Friday 9 April 2010

It's about time!

Avocet, Elmley

This morning negative news came out on the Rainham Black-winged Stilt, and I was pretty cheesed off. Despite this, Phil and I headed up to that area for general birding in the area.

Our first stop was, naturally, Ingrebourne Valley for what I thought would be another dreadful failure in finding my main tart bird (at least I would be able to add it to the long list I give to people who say 'You still need Gropper!?!?' which is full of places I've tried in desperate attempts to tick off my main tart).

To our surprise, we managed to find the right spot (even though directions were really dodgy) and after a short while I heard the distinctive reeling song of the Grasshopper Warbler and called Phil down.We enjoyed close range views of the bird as it sang, though it was elusive most of the time.

Unfortunately, Phil wasn't quite quick enough to get a shot of it, and it moved before I could digiscope it but I did get a really dodgy shot with Phil's SLR that I'll put up when he sends it to me. I was just elated to finally connect with this embarrassingly tarty species (a very nice one at that, my sort of bird) and relieved to have such a big weight off my chest as a result (also it was convieniently in London).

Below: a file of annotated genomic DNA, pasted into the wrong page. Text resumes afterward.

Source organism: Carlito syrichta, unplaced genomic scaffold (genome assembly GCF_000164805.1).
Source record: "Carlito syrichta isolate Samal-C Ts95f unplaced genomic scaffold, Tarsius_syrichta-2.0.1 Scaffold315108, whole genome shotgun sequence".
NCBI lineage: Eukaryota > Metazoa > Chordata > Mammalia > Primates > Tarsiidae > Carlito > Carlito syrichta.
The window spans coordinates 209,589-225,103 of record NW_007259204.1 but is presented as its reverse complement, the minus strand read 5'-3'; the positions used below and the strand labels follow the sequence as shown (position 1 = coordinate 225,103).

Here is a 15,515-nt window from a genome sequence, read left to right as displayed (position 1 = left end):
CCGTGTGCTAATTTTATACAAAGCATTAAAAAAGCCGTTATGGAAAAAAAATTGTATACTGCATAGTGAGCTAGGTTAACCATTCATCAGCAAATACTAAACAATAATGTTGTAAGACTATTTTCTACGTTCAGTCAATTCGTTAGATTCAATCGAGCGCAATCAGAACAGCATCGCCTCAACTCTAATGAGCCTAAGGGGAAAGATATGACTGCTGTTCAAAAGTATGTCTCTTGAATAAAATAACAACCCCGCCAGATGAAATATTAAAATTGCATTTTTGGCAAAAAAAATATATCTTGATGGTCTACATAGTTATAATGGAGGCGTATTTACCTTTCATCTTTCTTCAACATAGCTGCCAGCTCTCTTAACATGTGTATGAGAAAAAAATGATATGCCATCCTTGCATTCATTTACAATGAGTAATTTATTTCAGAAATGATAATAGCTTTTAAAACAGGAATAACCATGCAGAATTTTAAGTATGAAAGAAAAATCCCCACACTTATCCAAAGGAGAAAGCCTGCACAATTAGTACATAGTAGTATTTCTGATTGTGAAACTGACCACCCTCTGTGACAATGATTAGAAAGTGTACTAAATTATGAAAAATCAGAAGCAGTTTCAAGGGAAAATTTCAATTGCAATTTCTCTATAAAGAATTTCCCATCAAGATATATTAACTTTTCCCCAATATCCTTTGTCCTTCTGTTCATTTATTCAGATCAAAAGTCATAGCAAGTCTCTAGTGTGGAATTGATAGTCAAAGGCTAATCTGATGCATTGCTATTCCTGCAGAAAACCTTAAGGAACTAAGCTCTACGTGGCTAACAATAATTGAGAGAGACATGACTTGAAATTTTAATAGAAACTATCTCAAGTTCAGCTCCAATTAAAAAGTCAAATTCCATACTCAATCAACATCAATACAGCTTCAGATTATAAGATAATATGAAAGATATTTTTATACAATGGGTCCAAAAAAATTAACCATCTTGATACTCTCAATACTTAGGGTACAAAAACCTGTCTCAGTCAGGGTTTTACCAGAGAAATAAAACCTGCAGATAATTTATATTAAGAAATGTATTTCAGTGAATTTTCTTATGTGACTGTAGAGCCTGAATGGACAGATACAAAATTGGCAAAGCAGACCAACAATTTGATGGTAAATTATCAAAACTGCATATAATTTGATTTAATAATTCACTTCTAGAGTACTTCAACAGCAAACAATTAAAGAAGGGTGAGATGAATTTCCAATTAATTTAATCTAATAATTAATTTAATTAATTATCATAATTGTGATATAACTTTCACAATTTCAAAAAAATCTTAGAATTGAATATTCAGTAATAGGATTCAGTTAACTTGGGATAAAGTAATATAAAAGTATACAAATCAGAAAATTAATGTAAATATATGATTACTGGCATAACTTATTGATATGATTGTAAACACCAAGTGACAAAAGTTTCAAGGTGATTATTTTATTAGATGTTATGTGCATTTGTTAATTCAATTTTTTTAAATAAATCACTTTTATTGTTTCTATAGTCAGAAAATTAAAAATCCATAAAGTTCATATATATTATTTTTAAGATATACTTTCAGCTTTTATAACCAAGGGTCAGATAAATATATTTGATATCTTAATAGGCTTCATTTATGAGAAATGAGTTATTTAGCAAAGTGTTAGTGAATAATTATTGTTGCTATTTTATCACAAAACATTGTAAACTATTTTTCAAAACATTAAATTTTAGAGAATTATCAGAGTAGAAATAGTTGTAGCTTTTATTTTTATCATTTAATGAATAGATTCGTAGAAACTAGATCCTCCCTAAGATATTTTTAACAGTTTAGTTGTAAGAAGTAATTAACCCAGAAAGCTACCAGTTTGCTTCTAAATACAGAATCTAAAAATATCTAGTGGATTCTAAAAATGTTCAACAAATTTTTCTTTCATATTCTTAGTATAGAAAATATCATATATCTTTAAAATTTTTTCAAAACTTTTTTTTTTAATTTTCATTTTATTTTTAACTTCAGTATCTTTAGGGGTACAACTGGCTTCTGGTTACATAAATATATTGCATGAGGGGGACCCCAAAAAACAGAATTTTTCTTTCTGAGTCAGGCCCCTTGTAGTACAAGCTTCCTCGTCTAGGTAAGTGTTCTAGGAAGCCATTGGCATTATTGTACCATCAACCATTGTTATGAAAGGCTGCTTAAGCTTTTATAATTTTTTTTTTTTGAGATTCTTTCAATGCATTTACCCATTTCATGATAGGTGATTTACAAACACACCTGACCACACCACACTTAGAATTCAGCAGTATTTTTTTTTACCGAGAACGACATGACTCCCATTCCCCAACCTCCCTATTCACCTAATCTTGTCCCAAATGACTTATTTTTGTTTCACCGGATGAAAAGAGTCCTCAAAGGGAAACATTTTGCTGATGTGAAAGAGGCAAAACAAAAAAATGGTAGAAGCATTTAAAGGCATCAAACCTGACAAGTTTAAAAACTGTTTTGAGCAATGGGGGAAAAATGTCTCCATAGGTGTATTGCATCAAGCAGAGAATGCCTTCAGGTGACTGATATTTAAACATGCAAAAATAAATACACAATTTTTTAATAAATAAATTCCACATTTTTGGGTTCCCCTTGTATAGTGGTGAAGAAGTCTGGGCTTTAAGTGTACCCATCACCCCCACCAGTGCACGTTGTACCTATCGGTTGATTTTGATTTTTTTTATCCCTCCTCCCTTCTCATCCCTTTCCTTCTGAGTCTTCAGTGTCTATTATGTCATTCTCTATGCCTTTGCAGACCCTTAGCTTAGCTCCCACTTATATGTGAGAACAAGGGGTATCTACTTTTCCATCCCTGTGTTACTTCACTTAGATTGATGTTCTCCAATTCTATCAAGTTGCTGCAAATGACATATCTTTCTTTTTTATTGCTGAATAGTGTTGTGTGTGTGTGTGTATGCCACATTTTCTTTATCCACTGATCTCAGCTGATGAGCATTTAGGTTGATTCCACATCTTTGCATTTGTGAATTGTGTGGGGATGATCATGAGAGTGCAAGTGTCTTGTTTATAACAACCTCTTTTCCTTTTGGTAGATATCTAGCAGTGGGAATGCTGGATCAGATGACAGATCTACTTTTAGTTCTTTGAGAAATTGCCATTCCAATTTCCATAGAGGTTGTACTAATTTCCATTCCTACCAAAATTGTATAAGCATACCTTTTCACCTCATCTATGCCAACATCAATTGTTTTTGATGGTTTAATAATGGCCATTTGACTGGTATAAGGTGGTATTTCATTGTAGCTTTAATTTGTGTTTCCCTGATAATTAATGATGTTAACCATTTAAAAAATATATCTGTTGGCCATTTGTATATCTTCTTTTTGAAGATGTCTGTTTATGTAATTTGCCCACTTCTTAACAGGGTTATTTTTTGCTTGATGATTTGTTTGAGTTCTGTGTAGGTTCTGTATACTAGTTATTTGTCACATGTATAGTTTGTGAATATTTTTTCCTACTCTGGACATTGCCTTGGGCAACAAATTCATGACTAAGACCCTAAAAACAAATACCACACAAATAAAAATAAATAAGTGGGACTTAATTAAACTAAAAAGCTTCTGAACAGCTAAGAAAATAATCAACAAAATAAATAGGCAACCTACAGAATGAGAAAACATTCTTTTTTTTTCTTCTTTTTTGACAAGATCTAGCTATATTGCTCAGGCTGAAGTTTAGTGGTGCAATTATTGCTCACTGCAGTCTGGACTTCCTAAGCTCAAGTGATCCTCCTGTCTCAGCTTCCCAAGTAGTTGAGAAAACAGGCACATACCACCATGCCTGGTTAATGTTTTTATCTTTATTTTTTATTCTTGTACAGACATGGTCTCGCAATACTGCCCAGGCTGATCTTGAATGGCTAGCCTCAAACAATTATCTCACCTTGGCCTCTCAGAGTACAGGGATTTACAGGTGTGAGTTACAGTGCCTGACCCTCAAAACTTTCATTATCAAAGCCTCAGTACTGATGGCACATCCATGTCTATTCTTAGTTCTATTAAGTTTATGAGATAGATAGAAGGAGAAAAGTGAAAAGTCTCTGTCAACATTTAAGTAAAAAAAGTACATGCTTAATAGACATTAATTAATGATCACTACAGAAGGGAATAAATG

Other birds in the area included my first Common Whitethroats of the year (a pair and a solitary singing male), a handful of Cetti's Warblers, Willow Warblers, Blackcaps and Chiffchaffs.

We made a very brief trip to Dagenham, failing to locate yesterday's Ring Ouzel then Rainham, which ended up just being lunch in the cafe, before heading off to Minster, Sheppey to have a look for another Ring Ouzel (Phil's main tart bird). This also failed and the only birds of note were an adult and a 1st summer Mediterranean Gull.

A drive up and back again along the Elmley RSPB entrance track produced little of note, but it was nice seeing the nesting Redshanks and Lapwings close up and seeing large congregations of Curlew. A showy Brown Hare kept us occupied for a few minutes. Scanning from the toilets, 4 Avocets, a year tick, were noted before heading home.

And a couple of photos of one of the 3 Northern Wheatears that were at Canons Farm yesterday . . .

. . . and one from Wednesday, when 5 were on site together . . .